They can be part of a due diligence process, allowing you to store all the information you may need in a way you can access it easily in the future. As such, these passports are a crucial enabler for the reuse of materials and can even contain information related to the different options to reuse that product or material. The information can then be transferred via the passport to the secondary marketplace and onto the new buyer and owner of that material whilst providing the design and construction teams with the information they need in the meantime.  

Material value  

In the UK there is a growing appetite for reused materials to help lower embodied carbon through design decisions, meaning the value of materials after their typical end-of-life at strip out or demolition is becoming more important. Material passports can store this information as well as data for warranty and insurance which can be used to sell the material in the future. Materials passports can also connect to online secondary material marketplaces, allowing materials and products to be bought and sold, providing data on the value of the material as transactions for reused materials increase. 

Although they are a data transparency solution there will be some challenges around the data and ownership. Considerations need to be made around who will be able to access the data, and at what point in the building life.

Where are there currently challenges around this?  

We do not have a standard yet for materials passports or DPP’s so you need to understand what data you need for the passport. Much of the data you may already have, but some data is more important than others, as a user you need to think about what level we need the data at (materials, products, system) for the materials passport to perform its function. Is this a new product or material where you want to store information for future reuse, or is this a product coming out of a building now and you need to gather the data in one place to enable reuse now?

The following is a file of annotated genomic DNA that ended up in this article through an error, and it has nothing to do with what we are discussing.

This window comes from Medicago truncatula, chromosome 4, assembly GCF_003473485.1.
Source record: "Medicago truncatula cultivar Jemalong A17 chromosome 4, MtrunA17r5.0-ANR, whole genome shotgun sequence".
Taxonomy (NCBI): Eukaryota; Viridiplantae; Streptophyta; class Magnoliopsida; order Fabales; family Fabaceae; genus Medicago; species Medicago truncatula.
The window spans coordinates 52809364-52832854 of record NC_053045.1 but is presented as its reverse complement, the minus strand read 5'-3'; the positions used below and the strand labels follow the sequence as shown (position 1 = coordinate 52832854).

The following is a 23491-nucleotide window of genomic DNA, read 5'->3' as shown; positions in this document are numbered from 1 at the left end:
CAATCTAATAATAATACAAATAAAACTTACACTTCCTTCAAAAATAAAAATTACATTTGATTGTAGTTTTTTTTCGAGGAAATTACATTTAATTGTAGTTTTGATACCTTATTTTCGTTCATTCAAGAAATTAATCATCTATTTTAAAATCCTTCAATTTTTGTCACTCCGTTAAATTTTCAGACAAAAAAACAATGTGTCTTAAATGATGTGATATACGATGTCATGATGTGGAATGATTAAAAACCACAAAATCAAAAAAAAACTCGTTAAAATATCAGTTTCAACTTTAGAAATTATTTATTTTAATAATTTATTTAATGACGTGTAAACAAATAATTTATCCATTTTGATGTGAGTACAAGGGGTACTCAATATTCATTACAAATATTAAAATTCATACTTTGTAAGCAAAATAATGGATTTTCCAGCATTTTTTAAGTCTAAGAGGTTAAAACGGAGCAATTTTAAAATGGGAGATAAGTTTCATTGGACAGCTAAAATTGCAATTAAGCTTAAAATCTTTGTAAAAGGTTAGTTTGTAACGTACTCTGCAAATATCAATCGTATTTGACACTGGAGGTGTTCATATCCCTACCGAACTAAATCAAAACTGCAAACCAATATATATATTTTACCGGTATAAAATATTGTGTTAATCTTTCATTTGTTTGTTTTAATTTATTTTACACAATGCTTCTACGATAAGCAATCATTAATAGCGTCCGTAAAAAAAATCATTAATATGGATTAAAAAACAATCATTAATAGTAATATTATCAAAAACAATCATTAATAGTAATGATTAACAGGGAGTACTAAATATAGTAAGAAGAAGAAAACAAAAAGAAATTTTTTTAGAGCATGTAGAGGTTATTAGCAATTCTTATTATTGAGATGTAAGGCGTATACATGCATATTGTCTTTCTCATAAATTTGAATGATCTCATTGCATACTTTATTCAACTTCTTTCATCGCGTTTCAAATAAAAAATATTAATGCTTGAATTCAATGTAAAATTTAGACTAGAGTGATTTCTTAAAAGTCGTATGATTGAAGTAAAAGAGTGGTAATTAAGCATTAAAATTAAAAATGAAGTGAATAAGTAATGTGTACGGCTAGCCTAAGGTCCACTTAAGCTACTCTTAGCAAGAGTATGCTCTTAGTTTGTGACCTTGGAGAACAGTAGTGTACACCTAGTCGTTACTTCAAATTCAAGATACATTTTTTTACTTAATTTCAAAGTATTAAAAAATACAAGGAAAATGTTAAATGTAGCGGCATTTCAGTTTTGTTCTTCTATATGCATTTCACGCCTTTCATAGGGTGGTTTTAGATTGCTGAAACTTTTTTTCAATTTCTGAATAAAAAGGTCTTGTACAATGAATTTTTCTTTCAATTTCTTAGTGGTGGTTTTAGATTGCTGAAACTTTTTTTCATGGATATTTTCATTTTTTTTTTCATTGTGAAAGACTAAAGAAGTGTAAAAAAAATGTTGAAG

Manufacturers, in particular, need to think about what data they have, and what they don’t, how the data will be carried. Some of this may depend on where your material sits within a building and its use. There is also the wider question of do you want to be involved in the second life of the material or will it go onto the open secondary marketplaces. There are also considerations as to how materials passports integrate into the supply chain. Developers need to work with the contractor to get the additional information and have it written into subcontractor agreements, so the data is in place rather than going straight to the manufacturer.  

Although they are a data transparency solution there will be some challenges around the data and ownership. Considerations need to be made around who will be able to access the data, and at what point in the building life. The data also needs to be able to operate between the different material passport platforms as this is ultimately about data management.  

Watch the recording of the discussion here.

Materials passport providers can be found in our solutions library here.   

Clare Wilde is a Project Officer for UKGBC’s work on Circular Economy and Nature. You can learn more about our work on the circular economy here or read her previous blog on the tools we have for unlocking a circular economy here